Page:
maintain and sustain Australia's future submarines in Australia.
Also, given the national significance and complexity of
the project to acquire the future submarine, the committee recommends that the
government establish a Naval/Submarine Construction Authority as a 'non
corporate Commonwealth entity with appropriate industry and defence expertise
and authoritative leadership to deliver the future submarine'.
The committee recommends further that Defence heed and
apply the lessons learnt from the AWD regarding the transfer of knowledge and
those of the Collins Class submarine about the consequences of being a parent
navy to the future submarines.
Air Warfare Destroyers (AWDs)
It is clear from the evidence presented to the committee
that the source of the AWD project's problems can be attributed to a poor
understanding and inadequate analysis of cost and schedule, and poor or
inadequate management at the Alliance and Commonwealth level. From the
beginning, decision-makers failed to appreciate the difficulties in
transferring the design work to Australia, where industry was trying to meet
demands created by fitting out the Landing Helicopter Dock ship (LHD) and
starting on a 'first of class' vessel. There are clear lessons to be learned
from the AWD project. It is important to note that a number of factors that
affected productivity were outside the control of the people working on the
ships. Two systemic issues identified by experts such as Dr John White are
that the project was starting from scratch, and the lack of long-term strategic
The committee is deeply concerned that the government has
not released either the Winter Report, or the more recently conducted
comprehensive cost audit of the AWD, even in an abridged form. The committee
calls on the government to release these documents as a matter of urgency to
assist industry and subject matter experts to understand and learn from their findings.
Recommendation 3 paragraph
The committee recommends that the Australian Government
provide the committee with a copy of the 'forensic audit' of the AWD program.
The committee also repeats its recommendation contained
in its first report that the government release the report of the independent
review of the AWD program (also known as the Winter Report).
The committee understands that it may be appropriate for
a public version of both documents to be released with classified material removed.
One of the most important observations presented to the
committee is that industry can only produce when the government purchases—that
the industry 'cannot be competitive if it has no work'. The committee
understands that Australia's defence industry cannot survive a 'stop-start'
order book: that it needs a consistent and reasonably predictable local
workload to be sustainable and competitive. In the committee's view, it is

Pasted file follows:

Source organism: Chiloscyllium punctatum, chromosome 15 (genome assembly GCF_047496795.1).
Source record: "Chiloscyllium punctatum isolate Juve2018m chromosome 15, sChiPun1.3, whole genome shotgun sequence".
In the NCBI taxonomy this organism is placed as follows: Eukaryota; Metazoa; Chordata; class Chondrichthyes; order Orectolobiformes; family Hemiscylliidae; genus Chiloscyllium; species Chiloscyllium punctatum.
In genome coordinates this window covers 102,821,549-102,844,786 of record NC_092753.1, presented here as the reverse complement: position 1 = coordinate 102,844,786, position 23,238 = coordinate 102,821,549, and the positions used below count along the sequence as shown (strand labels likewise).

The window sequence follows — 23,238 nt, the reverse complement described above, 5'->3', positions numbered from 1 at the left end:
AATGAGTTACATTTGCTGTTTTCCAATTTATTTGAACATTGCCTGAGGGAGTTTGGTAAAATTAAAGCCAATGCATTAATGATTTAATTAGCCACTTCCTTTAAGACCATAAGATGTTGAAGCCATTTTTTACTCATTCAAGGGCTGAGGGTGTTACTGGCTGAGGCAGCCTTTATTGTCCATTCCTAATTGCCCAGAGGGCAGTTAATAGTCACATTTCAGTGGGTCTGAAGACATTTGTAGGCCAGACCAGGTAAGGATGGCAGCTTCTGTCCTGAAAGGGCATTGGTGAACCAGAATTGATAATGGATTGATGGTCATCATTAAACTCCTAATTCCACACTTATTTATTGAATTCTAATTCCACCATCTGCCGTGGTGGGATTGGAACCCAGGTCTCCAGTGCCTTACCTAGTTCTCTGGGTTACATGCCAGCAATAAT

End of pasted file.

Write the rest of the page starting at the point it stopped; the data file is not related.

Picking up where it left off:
unacceptable for the government, as sole customer, to criticise the industry
for poor performance when many of the problems originate from a lack of
government foresight, and the 'feast and famine' cycles inflicted on industry.
While the predicted gap in shipbuilding activity, sometimes
referred to as the 'Valley of Death', is now closer than it was at the time the
committee tabled its first report, the committee remains of the view that the
government could and should be doing more to maintain a viable naval shipbuilding
industry in Australia. Witnesses have suggested maximising Australian content
in the construction of the new replenishment ships, as well as bringing forward
the construction of the Pacific patrol boats and the future frigates.
The committee understands that the 2015 Defence White Paper
will state the government's priorities for major naval acquisitions. The
committee, however, believes that important decisions have already been delayed
for too long and the government should give clear and certain indications of
its intentions to acquire the future frigates, and to maximise Australian
content in the new supply ships.
Recommendation 4 paragraph
The committee recommends that the Australian Government
take measures immediately to reverse the perilous downturn in Australia's naval
shipbuilding industry, reduce the impact of the 'Valley of Death' and enable a
program of continuous build by:
mandating a hybrid build for the first Auxiliary Oil
Replenishment Ship and an onshore build for the second;
mandating that all 12 of the future submarines be built in
fast tracking the build of the Pacific Patrol Boats and the
replacement of the Armidale Class Patrol Boats; and
bringing forward the construction of the Future Frigates.
Strategic naval shipbuilding plan
The committee underscores the importance of the government
keeping the Australian defence industry informed of its future naval
requirements so it can align its planning, investment and research and
development to meet Defence's long-term needs. Without doubt, there is a need
for Defence to take a more coherent and strategic approach to planning its
major naval acquisition programs and to consult with industry when planning.
The committee strongly supports the call for a long-term strategic plan, which
should be developed within the context of Australia's broad national strategic
framework and take account of how best to:
optimise the use of Australian small and medium enterprises (SMEs)
and overseas subsidiaries established in Australia;
build on existing infrastructure and encourage future investment
in people, facilities and research and development to ensure that Australian
shipyards and their complementary supply chains are prepared to participate in
and support Australia's naval shipbuilding industry;
provide the Australian defence industry with a clearer sense of
Defence's future plans, priorities and intentions, providing industry with the
confidence to invest in Australia's naval ship building industry for the long